The term “Sephardic” itself often tends to obscure this diversity. At its root, the word refers to Jews who can trace their origins back to the Iberian Peninsula, but it is often used as a catchall label for any Jew who is simply not Ashkenazic. Although even many non-Ashkenazic Jews themselves may employ the label, it glosses over a diversity of communities stretching from the Balkans, to North Africa, to the Arab world, to the Caucasus and beyond. The genetic picture is not far behind.In Israel, non-Ashkenazi Jews are a much higher percentage of the population than in North America. Supposedly the medical community here is more in tune with this. However, when I asked my husband's primary physician about the Persian genetic conditions being tested for in Los Angeles, she seemed completely unaware of those connections to the Persian community.
The Israel Ministry of Health's genetics website lists disorders with separate lists for Ashkenazi Jews, as well as for Algerian, Libyan, Tunisian, Moroccan, Iraqi, Iranian, Syrian, Yemenite, Kurdish, Bukharan, Georgian, Indian, Ethiopian, Caucasian and Karaite Jews.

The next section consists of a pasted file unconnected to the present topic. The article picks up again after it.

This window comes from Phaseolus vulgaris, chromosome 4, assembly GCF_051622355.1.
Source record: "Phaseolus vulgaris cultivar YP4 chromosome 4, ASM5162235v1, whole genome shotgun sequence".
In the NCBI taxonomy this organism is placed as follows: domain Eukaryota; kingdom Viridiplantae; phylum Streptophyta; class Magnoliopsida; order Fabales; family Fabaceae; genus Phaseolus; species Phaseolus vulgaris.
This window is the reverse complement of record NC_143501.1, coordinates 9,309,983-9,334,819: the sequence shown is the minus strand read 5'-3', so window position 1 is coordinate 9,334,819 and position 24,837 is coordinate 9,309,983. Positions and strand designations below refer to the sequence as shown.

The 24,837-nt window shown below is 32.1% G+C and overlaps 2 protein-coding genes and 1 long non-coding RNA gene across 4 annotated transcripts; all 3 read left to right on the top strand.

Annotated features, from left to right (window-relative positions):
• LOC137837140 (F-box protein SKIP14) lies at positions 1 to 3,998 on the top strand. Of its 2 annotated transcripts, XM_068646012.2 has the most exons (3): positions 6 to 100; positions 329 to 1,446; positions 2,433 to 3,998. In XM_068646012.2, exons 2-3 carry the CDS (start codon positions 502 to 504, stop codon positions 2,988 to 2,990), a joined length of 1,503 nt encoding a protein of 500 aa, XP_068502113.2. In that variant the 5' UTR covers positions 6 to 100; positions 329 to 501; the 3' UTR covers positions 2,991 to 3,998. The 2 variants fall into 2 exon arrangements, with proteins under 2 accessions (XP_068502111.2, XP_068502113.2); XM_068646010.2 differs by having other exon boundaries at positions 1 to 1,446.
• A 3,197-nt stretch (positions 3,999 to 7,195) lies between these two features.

Some reasons for non-Ashkenazi disorders were the relative isolation of those communities and marriage customs, such as preferred first cousin marriages, which contributed to some disorders.
The World Sephardi Federation (WSF), in a 2001 survey, reported that non-Ashkenazim were 26% of world Jewry; in Israel, it is about 50%. The WSF estimates only 4.5% of North American Jews are non-Ashkenazi.
NOTE: An interesting twist that gives a different perspective on this is the IberianAshkenaz Project that Judy Simon and I co-administer at FamilyTreeDNA.com, showing that of the 140 participants, some 75% of Ashkenazim (with some indicators of Sephardic ancestry) have genetic matches with Hispanics and known Converso families. This means that it is possible that many more ostensible Ashkenazim actually have Sephardic roots (but do not have the oral history or other indicators), which could add to the information on Jewish genetic conditions. The sample is still small and larger numbers of participants might shed more information.